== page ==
While no precise figures are available on the number of private schools, a recent study estimates 36% of school children in dirt-poor Uttar Pradesh, India's biggest state, attend them. The Akhil Bharti Vidya Bharti, a Hindu organization, operates some 15,000 affiliated private schools with around 2 million students. A.K. Shiva Kumar, an economist from UNICEF, says the number of parents willing to pay tuition fees "completely disproves anyone who ever argued that these `ignorant rural folk' are not interested in education."
Yet many education experts feel there is a downside to the private schools. They fear such schools will exacerbate inequalities by providing better opportunities to youngsters who can afford to attend and consigning children from the poorest families to whatever the government offers.
Historically, Indian policymakers haven't put much importance on providing quality primary education for the rural masses. Jawaharlal Nehru, the first Prime Minister after independence in 1947, was concerned with building up institutions of higher learning for the elite, so India could churn out its own doctors, lawyers, engineers, and other professionals. Upper-class Indians traditionally sent their children to exclusive private schools, many founded by the British during the Raj. Many Indians also questioned the wisdom of educating the children of farmers, artisans, and laborers, who were expected to follow their parents' trade. So India spends just 1.9% of gross domestic product on elementary education, about two-thirds what it would take to educate all its youngsters. As a result 40% or more of the population is illiterate. The average Indian spends just over two years in school--compared with five in China and more than nine in South Korea.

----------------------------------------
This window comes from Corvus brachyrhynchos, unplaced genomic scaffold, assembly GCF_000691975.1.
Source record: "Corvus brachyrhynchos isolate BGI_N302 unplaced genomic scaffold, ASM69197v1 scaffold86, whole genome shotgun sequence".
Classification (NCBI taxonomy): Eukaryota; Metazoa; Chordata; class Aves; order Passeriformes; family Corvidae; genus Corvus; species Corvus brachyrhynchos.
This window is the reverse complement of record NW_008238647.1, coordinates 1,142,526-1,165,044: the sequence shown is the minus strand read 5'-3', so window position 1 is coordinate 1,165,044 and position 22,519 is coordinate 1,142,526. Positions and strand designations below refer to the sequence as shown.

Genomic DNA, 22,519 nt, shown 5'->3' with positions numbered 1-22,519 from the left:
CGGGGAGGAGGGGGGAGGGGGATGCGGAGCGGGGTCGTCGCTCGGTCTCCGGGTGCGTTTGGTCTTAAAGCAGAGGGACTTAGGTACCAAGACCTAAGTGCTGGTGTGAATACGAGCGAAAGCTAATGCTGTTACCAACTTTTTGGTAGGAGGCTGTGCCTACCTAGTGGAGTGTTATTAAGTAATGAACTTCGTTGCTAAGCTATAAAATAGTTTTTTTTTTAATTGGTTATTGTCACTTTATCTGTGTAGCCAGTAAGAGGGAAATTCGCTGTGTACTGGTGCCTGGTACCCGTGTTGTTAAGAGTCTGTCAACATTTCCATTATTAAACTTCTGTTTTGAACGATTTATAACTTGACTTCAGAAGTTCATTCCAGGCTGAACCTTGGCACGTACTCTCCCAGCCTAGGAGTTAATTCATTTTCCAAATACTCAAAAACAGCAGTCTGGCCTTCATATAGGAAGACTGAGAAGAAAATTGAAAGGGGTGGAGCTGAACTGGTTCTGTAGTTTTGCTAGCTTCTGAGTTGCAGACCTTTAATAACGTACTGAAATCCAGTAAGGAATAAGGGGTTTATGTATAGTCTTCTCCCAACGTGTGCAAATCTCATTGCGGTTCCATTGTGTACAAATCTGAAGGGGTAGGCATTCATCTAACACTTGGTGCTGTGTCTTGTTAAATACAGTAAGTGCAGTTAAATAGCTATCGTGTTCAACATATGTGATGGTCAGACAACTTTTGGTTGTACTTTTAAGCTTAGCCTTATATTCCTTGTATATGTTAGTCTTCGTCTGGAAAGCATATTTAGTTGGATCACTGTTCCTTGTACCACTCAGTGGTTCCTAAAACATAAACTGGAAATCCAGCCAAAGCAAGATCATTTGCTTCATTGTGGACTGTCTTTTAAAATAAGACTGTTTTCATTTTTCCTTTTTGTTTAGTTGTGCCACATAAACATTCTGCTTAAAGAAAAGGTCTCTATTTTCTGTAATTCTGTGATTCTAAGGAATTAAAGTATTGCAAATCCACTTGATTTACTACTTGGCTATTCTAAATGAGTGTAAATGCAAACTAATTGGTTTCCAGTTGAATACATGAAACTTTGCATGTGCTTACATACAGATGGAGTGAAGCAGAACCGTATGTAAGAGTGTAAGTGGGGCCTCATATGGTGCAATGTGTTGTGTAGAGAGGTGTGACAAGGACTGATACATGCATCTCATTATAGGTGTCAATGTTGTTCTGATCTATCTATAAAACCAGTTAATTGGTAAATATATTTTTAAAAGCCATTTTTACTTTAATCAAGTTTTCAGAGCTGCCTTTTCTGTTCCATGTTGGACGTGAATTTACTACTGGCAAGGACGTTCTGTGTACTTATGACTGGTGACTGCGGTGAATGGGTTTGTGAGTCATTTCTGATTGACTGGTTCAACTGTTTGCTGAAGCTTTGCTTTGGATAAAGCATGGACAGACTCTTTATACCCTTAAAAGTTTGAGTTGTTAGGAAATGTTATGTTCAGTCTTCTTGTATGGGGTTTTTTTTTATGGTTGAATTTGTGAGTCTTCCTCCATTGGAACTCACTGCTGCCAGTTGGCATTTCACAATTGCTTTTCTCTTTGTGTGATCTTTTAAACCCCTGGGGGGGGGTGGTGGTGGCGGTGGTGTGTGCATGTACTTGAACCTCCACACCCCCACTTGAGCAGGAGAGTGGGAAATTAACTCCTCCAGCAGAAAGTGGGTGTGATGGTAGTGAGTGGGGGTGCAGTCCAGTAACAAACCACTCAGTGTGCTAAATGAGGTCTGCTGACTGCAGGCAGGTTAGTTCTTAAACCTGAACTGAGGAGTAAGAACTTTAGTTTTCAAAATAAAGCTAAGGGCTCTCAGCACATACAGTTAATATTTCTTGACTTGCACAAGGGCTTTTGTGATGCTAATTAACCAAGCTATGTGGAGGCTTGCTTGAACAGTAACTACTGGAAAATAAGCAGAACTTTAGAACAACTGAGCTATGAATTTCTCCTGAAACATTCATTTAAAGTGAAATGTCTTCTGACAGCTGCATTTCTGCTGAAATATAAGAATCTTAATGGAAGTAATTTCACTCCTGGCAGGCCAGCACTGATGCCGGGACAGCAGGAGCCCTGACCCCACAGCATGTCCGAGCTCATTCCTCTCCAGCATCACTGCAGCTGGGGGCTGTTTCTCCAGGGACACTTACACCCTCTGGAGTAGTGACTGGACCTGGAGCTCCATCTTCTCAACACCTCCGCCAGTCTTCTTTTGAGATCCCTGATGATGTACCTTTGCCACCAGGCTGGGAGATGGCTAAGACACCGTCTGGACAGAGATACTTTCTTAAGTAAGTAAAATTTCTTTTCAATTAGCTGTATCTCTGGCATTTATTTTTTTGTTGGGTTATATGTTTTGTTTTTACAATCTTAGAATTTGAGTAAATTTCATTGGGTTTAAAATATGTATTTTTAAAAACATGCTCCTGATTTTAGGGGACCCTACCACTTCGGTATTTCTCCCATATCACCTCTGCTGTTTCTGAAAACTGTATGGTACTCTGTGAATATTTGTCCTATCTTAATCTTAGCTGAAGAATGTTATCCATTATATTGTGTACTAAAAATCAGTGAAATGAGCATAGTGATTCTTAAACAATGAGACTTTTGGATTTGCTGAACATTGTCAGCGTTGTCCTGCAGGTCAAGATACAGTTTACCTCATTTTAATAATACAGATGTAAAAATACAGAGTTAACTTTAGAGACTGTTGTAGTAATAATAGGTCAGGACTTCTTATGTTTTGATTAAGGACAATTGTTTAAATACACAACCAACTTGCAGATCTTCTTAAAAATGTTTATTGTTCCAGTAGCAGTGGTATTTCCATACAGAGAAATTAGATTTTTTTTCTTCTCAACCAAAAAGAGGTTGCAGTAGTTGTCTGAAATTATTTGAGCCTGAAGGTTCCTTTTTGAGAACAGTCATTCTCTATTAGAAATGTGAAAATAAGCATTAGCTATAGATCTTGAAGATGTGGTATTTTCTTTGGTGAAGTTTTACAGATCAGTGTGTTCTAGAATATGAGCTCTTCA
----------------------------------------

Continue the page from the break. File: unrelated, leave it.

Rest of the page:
These days, most rural families don't have enough land to subdivide. Therefore, not all the kids can continue as farmers. Parents say a solid education that will help people secure jobs outside the village is critical. English is seen as crucial for upward mobility. "There is no work without English," says Shambu Dutt, a caretaker of historic temples in Jageshwar, 17 km from Naini.
SHARED BOOKS. Yet these rural private schools rarely meet parents' high aspirations. In Naini, for example, the Shishu Mandir school is held in a dilapidated two-room community hall, one of whose rooms has been deemed unsafe because the roof is in danger of collapse. (At the local government school, part of the roof has already fallen.) And just as at the government school, winter classes in the private school are held outdoors where, under the sun, it is warmer than inside the unheated, poorly lit building. The two blackboards and the handful of books are shared by all the classes. Students learn mostly by rote.
Each morning, youngsters start with calisthenics, then move on to reading and math. After the lessons, students write what they've learned in notebooks. Then it's on to English. Teachers recite the ABCs, followed by simple sentences, such as "This is a book" and "Twinkle, twinkle, little star." The children repeat after them, in nearly incomprehensible accents. Practicing real English conversations is not part of the program.
Shishu Mandir teacher Prema Rawat, 18, a high-school graduate, reads En-glish nursery rhymes to her students but can't tell them in Hindi what the rhymes mean. So the children repeat the strange sounds without understanding them. Yet even public school teachers believe private school students come out ahead of those in government schools. Girish Bhatt is one of two teachers grappling with 83 students in a public school. "Government schools are just to make people literate, to prepare them to be low-level government clerks," he says. In the private schools, "they talk about the environment, health. It's like the difference between earth and sky." So Bhatt spends $3.50 per month to pay for his three small children to attend private school.